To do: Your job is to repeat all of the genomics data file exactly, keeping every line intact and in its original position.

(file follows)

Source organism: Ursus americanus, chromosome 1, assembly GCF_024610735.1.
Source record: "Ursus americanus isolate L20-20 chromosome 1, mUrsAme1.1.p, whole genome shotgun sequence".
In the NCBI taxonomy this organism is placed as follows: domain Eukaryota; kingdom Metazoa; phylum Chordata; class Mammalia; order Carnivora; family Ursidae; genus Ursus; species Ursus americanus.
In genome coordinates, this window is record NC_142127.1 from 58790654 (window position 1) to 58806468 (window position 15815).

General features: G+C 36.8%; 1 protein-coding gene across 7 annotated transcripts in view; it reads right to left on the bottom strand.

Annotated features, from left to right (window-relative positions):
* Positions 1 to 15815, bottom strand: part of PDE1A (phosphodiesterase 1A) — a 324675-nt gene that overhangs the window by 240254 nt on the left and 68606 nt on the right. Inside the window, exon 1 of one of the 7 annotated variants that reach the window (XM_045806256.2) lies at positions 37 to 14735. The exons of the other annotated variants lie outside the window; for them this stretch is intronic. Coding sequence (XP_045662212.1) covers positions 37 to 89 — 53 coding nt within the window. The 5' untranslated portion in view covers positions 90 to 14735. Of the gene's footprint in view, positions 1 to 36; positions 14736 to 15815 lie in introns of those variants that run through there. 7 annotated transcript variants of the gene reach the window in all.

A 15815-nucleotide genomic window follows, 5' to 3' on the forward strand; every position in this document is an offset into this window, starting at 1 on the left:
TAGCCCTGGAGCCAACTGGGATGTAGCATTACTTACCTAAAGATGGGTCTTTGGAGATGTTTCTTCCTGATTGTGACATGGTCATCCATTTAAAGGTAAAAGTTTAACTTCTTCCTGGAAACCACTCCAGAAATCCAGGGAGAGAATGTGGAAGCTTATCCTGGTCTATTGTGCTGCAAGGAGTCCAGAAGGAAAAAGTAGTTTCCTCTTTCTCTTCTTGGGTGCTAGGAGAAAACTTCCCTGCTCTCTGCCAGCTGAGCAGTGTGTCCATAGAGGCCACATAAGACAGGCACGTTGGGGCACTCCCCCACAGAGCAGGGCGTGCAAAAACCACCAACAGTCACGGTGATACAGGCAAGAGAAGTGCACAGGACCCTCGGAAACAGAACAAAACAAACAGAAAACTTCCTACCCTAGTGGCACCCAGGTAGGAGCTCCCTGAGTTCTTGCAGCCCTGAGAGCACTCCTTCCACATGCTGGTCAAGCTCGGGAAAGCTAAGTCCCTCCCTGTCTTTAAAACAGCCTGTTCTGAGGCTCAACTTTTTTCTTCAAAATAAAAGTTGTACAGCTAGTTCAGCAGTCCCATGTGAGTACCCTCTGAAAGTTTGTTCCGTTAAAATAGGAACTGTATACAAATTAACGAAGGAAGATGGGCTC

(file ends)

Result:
Source organism: Ursus americanus, chromosome 1, assembly GCF_024610735.1.
Source record: "Ursus americanus isolate L20-20 chromosome 1, mUrsAme1.1.p, whole genome shotgun sequence".
In the NCBI taxonomy this organism is placed as follows: domain Eukaryota; kingdom Metazoa; phylum Chordata; class Mammalia; order Carnivora; family Ursidae; genus Ursus; species Ursus americanus.
In genome coordinates, this window is record NC_142127.1 from 58790654 (window position 1) to 58806468 (window position 15815).

General features: G+C 36.8%; 1 protein-coding gene across 7 annotated transcripts in view; it reads right to left on the bottom strand.

Annotated features, from left to right (window-relative positions):
* Positions 1 to 15815, bottom strand: part of PDE1A (phosphodiesterase 1A) — a 324675-nt gene that overhangs the window by 240254 nt on the left and 68606 nt on the right. Inside the window, exon 1 of one of the 7 annotated variants that reach the window (XM_045806256.2) lies at positions 37 to 14735. The exons of the other annotated variants lie outside the window; for them this stretch is intronic. Coding sequence (XP_045662212.1) covers positions 37 to 89 — 53 coding nt within the window. The 5' untranslated portion in view covers positions 90 to 14735. Of the gene's footprint in view, positions 1 to 36; positions 14736 to 15815 lie in introns of those variants that run through there. 7 annotated transcript variants of the gene reach the window in all.

A 15815-nucleotide genomic window follows, 5' to 3' on the forward strand; every position in this document is an offset into this window, starting at 1 on the left:
TAGCCCTGGAGCCAACTGGGATGTAGCATTACTTACCTAAAGATGGGTCTTTGGAGATGTTTCTTCCTGATTGTGACATGGTCATCCATTTAAAGGTAAAAGTTTAACTTCTTCCTGGAAACCACTCCAGAAATCCAGGGAGAGAATGTGGAAGCTTATCCTGGTCTATTGTGCTGCAAGGAGTCCAGAAGGAAAAAGTAGTTTCCTCTTTCTCTTCTTGGGTGCTAGGAGAAAACTTCCCTGCTCTCTGCCAGCTGAGCAGTGTGTCCATAGAGGCCACATAAGACAGGCACGTTGGGGCACTCCCCCACAGAGCAGGGCGTGCAAAAACCACCAACAGTCACGGTGATACAGGCAAGAGAAGTGCACAGGACCCTCGGAAACAGAACAAAACAAACAGAAAACTTCCTACCCTAGTGGCACCCAGGTAGGAGCTCCCTGAGTTCTTGCAGCCCTGAGAGCACTCCTTCCACATGCTGGTCAAGCTCGGGAAAGCTAAGTCCCTCCCTGTCTTTAAAACAGCCTGTTCTGAGGCTCAACTTTTTTCTTCAAAATAAAAGTTGTACAGCTAGTTCAGCAGTCCCATGTGAGTACCCTCTGAAAGTTTGTTCCGTTAAAATAGGAACTGTATACAAATTAACGAAGGAAGATGGGCTC